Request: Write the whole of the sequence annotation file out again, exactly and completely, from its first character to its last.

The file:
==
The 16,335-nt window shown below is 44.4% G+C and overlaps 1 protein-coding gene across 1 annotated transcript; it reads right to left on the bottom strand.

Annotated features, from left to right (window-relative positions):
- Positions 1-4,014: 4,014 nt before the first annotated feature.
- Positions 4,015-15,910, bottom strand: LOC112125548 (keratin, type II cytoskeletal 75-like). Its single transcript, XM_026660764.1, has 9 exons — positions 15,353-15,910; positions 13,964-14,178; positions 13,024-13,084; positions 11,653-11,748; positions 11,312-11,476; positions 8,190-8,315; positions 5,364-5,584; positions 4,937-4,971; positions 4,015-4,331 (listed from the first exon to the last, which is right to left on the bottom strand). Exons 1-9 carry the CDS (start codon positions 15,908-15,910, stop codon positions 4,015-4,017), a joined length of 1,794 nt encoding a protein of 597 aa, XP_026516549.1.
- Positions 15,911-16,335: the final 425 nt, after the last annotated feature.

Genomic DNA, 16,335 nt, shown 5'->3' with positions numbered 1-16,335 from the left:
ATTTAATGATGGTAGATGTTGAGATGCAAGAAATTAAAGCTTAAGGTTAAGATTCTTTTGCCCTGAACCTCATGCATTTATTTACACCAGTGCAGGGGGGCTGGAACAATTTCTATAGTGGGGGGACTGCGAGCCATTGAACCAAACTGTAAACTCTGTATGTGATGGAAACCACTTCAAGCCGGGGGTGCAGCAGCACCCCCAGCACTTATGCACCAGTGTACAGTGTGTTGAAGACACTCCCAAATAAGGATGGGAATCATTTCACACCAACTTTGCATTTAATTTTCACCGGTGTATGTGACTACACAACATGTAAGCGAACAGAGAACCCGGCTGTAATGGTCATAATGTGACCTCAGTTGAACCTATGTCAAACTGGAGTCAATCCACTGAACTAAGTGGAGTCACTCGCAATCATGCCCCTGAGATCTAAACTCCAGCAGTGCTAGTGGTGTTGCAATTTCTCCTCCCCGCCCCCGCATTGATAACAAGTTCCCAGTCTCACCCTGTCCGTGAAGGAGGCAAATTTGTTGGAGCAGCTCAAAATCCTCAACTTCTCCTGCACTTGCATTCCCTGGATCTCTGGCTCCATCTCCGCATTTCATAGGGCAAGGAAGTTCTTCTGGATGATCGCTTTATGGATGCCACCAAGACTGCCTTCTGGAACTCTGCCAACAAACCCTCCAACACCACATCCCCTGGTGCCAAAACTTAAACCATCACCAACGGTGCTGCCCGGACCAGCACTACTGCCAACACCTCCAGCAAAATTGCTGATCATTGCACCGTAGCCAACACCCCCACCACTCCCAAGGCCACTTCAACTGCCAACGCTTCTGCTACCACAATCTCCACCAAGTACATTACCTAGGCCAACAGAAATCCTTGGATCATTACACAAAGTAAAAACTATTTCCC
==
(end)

The 16,335-nt window shown below is 44.4% G+C and overlaps 1 protein-coding gene across 1 annotated transcript; it reads right to left on the bottom strand.

Annotated features, from left to right (window-relative positions):
- Positions 1-4,014: 4,014 nt before the first annotated feature.
- Positions 4,015-15,910, bottom strand: LOC112125548 (keratin, type II cytoskeletal 75-like). Its single transcript, XM_026660764.1, has 9 exons — positions 15,353-15,910; positions 13,964-14,178; positions 13,024-13,084; positions 11,653-11,748; positions 11,312-11,476; positions 8,190-8,315; positions 5,364-5,584; positions 4,937-4,971; positions 4,015-4,331 (listed from the first exon to the last, which is right to left on the bottom strand). Exons 1-9 carry the CDS (start codon positions 15,908-15,910, stop codon positions 4,015-4,017), a joined length of 1,794 nt encoding a protein of 597 aa, XP_026516549.1.
- Positions 15,911-16,335: the final 425 nt, after the last annotated feature.

Genomic DNA, 16,335 nt, shown 5'->3' with positions numbered 1-16,335 from the left:
ATTTAATGATGGTAGATGTTGAGATGCAAGAAATTAAAGCTTAAGGTTAAGATTCTTTTGCCCTGAACCTCATGCATTTATTTACACCAGTGCAGGGGGGCTGGAACAATTTCTATAGTGGGGGGACTGCGAGCCATTGAACCAAACTGTAAACTCTGTATGTGATGGAAACCACTTCAAGCCGGGGGTGCAGCAGCACCCCCAGCACTTATGCACCAGTGTACAGTGTGTTGAAGACACTCCCAAATAAGGATGGGAATCATTTCACACCAACTTTGCATTTAATTTTCACCGGTGTATGTGACTACACAACATGTAAGCGAACAGAGAACCCGGCTGTAATGGTCATAATGTGACCTCAGTTGAACCTATGTCAAACTGGAGTCAATCCACTGAACTAAGTGGAGTCACTCGCAATCATGCCCCTGAGATCTAAACTCCAGCAGTGCTAGTGGTGTTGCAATTTCTCCTCCCCGCCCCCGCATTGATAACAAGTTCCCAGTCTCACCCTGTCCGTGAAGGAGGCAAATTTGTTGGAGCAGCTCAAAATCCTCAACTTCTCCTGCACTTGCATTCCCTGGATCTCTGGCTCCATCTCCGCATTTCATAGGGCAAGGAAGTTCTTCTGGATGATCGCTTTATGGATGCCACCAAGACTGCCTTCTGGAACTCTGCCAACAAACCCTCCAACACCACATCCCCTGGTGCCAAAACTTAAACCATCACCAACGGTGCTGCCCGGACCAGCACTACTGCCAACACCTCCAGCAAAATTGCTGATCATTGCACCGTAGCCAACACCCCCACCACTCCCAAGGCCACTTCAACTGCCAACGCTTCTGCTACCACAATCTCCACCAAGTACATTACCTAGGCCAACAGAAATCCTTGGATCATTACACAAAGTAAAAACTATTTCCC